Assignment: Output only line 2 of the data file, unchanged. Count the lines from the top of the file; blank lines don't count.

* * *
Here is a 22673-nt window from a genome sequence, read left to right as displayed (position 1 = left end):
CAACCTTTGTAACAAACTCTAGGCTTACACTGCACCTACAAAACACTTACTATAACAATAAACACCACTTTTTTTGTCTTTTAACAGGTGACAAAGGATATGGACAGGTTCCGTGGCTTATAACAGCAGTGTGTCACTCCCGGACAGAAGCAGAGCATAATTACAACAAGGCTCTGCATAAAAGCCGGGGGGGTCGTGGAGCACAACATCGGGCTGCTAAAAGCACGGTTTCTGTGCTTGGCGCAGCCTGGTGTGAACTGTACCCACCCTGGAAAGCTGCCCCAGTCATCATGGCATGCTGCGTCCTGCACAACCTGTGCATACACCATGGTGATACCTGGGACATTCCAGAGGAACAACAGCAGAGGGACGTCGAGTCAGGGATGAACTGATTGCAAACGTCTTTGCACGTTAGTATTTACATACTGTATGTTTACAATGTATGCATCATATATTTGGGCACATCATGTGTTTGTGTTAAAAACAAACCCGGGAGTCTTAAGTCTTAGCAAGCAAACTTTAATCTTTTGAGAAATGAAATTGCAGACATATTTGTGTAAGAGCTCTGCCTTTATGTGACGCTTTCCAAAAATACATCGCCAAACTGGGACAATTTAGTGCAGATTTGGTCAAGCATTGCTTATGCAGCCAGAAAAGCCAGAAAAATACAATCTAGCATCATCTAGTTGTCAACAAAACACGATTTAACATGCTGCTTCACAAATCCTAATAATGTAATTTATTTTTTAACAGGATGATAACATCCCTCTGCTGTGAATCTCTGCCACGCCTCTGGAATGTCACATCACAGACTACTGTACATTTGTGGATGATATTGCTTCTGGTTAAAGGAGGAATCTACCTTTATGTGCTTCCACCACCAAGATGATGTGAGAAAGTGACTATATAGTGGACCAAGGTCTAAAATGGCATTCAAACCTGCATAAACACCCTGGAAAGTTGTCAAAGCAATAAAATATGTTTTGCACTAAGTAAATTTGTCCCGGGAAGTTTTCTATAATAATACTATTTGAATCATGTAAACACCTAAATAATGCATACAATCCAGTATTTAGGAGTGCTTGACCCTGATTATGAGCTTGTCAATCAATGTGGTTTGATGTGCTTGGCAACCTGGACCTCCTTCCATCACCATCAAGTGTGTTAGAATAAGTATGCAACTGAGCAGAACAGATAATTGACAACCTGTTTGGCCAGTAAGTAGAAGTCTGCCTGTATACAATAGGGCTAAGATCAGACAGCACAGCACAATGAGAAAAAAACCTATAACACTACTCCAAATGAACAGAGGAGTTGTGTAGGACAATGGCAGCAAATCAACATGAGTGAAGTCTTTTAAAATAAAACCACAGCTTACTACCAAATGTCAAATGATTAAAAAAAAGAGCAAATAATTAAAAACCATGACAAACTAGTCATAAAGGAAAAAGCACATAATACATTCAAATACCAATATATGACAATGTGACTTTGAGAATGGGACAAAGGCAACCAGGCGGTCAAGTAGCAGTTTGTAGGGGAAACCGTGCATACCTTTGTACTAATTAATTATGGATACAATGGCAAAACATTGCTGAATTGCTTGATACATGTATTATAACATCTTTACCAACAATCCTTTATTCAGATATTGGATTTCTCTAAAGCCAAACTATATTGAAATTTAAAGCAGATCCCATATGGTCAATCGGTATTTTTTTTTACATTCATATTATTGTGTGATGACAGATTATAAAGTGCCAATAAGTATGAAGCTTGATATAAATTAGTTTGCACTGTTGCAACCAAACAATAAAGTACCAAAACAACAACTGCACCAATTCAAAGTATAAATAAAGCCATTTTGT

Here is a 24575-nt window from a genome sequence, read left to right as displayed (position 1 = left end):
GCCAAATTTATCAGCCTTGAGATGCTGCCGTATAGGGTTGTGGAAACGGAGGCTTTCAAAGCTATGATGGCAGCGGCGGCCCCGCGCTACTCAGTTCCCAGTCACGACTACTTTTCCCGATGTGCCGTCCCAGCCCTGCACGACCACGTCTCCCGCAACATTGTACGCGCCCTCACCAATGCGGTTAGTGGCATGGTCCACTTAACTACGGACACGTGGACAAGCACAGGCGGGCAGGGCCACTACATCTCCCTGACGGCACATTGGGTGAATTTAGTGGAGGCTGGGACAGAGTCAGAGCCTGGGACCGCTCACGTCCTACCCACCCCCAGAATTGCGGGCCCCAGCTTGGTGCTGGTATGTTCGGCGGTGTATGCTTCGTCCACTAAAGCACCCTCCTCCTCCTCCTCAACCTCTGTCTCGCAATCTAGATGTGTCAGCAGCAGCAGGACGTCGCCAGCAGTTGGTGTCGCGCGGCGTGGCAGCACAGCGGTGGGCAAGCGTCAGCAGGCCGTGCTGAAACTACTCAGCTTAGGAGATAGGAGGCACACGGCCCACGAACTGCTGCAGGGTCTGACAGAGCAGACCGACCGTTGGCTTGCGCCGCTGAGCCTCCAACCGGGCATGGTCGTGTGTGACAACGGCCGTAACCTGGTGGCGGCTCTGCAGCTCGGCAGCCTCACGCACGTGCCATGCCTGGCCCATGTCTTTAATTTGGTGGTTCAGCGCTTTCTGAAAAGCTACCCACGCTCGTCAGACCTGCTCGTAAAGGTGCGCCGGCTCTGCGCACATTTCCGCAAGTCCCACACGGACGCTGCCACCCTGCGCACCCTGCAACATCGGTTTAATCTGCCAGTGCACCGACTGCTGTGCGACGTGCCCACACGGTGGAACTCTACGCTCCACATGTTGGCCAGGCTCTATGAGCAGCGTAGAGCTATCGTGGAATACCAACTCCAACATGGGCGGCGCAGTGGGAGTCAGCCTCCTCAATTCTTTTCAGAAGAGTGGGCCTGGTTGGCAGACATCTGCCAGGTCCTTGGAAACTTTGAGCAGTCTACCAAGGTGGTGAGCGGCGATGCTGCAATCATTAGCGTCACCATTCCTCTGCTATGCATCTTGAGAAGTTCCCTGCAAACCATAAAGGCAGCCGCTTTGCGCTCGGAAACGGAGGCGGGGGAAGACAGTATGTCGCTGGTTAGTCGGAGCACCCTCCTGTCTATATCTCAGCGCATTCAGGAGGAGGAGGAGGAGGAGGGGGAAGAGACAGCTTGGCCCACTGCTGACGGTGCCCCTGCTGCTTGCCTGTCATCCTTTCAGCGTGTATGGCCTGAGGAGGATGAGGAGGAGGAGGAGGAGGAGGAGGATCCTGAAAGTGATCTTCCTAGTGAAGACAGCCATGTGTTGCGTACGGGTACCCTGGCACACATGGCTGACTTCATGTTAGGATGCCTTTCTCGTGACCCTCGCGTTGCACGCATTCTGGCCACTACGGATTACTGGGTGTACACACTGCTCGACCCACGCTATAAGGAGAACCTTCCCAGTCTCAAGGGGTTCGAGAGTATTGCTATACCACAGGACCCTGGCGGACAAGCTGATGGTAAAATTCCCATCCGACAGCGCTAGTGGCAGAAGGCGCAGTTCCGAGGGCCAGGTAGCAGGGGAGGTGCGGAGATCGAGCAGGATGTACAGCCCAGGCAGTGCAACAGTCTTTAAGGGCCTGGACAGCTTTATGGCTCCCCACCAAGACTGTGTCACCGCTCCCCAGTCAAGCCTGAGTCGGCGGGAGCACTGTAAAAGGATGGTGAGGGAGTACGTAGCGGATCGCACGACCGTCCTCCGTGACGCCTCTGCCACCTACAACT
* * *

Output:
CAACCTTTGTAACAAACTCTAGGCTTACACTGCACCTACAAAACACTTACTATAACAATAAACACCACTTTTTTTGTCTTTTAACAGGTGACAAAGGATATGGACAGGTTCCGTGGCTTATAACAGCAGTGTGTCACTCCCGGACAGAAGCAGAGCATAATTACAACAAGGCTCTGCATAAAAGCCGGGGGGGTCGTGGAGCACAACATCGGGCTGCTAAAAGCACGGTTTCTGTGCTTGGCGCAGCCTGGTGTGAACTGTACCCACCCTGGAAAGCTGCCCCAGTCATCATGGCATGCTGCGTCCTGCACAACCTGTGCATACACCATGGTGATACCTGGGACATTCCAGAGGAACAACAGCAGAGGGACGTCGAGTCAGGGATGAACTGATTGCAAACGTCTTTGCACGTTAGTATTTACATACTGTATGTTTACAATGTATGCATCATATATTTGGGCACATCATGTGTTTGTGTTAAAAACAAACCCGGGAGTCTTAAGTCTTAGCAAGCAAACTTTAATCTTTTGAGAAATGAAATTGCAGACATATTTGTGTAAGAGCTCTGCCTTTATGTGACGCTTTCCAAAAATACATCGCCAAACTGGGACAATTTAGTGCAGATTTGGTCAAGCATTGCTTATGCAGCCAGAAAAGCCAGAAAAATACAATCTAGCATCATCTAGTTGTCAACAAAACACGATTTAACATGCTGCTTCACAAATCCTAATAATGTAATTTATTTTTTAACAGGATGATAACATCCCTCTGCTGTGAATCTCTGCCACGCCTCTGGAATGTCACATCACAGACTACTGTACATTTGTGGATGATATTGCTTCTGGTTAAAGGAGGAATCTACCTTTATGTGCTTCCACCACCAAGATGATGTGAGAAAGTGACTATATAGTGGACCAAGGTCTAAAATGGCATTCAAACCTGCATAAACACCCTGGAAAGTTGTCAAAGCAATAAAATATGTTTTGCACTAAGTAAATTTGTCCCGGGAAGTTTTCTATAATAATACTATTTGAATCATGTAAACACCTAAATAATGCATACAATCCAGTATTTAGGAGTGCTTGACCCTGATTATGAGCTTGTCAATCAATGTGGTTTGATGTGCTTGGCAACCTGGACCTCCTTCCATCACCATCAAGTGTGTTAGAATAAGTATGCAACTGAGCAGAACAGATAATTGACAACCTGTTTGGCCAGTAAGTAGAAGTCTGCCTGTATACAATAGGGCTAAGATCAGACAGCACAGCACAATGAGAAAAAAACCTATAACACTACTCCAAATGAACAGAGGAGTTGTGTAGGACAATGGCAGCAAATCAACATGAGTGAAGTCTTTTAAAATAAAACCACAGCTTACTACCAAATGTCAAATGATTAAAAAAAAGAGCAAATAATTAAAAACCATGACAAACTAGTCATAAAGGAAAAAGCACATAATACATTCAAATACCAATATATGACAATGTGACTTTGAGAATGGGACAAAGGCAACCAGGCGGTCAAGTAGCAGTTTGTAGGGGAAACCGTGCATACCTTTGTACTAATTAATTATGGATACAATGGCAAAACATTGCTGAATTGCTTGATACATGTATTATAACATCTTTACCAACAATCCTTTATTCAGATATTGGATTTCTCTAAAGCCAAACTATATTGAAATTTAAAGCAGATCCCATATGGTCAATCGGTATTTTTTTTTACATTCATATTATTGTGTGATGACAGATTATAAAGTGCCAATAAGTATGAAGCTTGATATAAATTAGTTTGCACTGTTGCAACCAAACAATAAAGTACCAAAACAACAACTGCACCAATTCAAAGTATAAATAAAGCCATTTTGT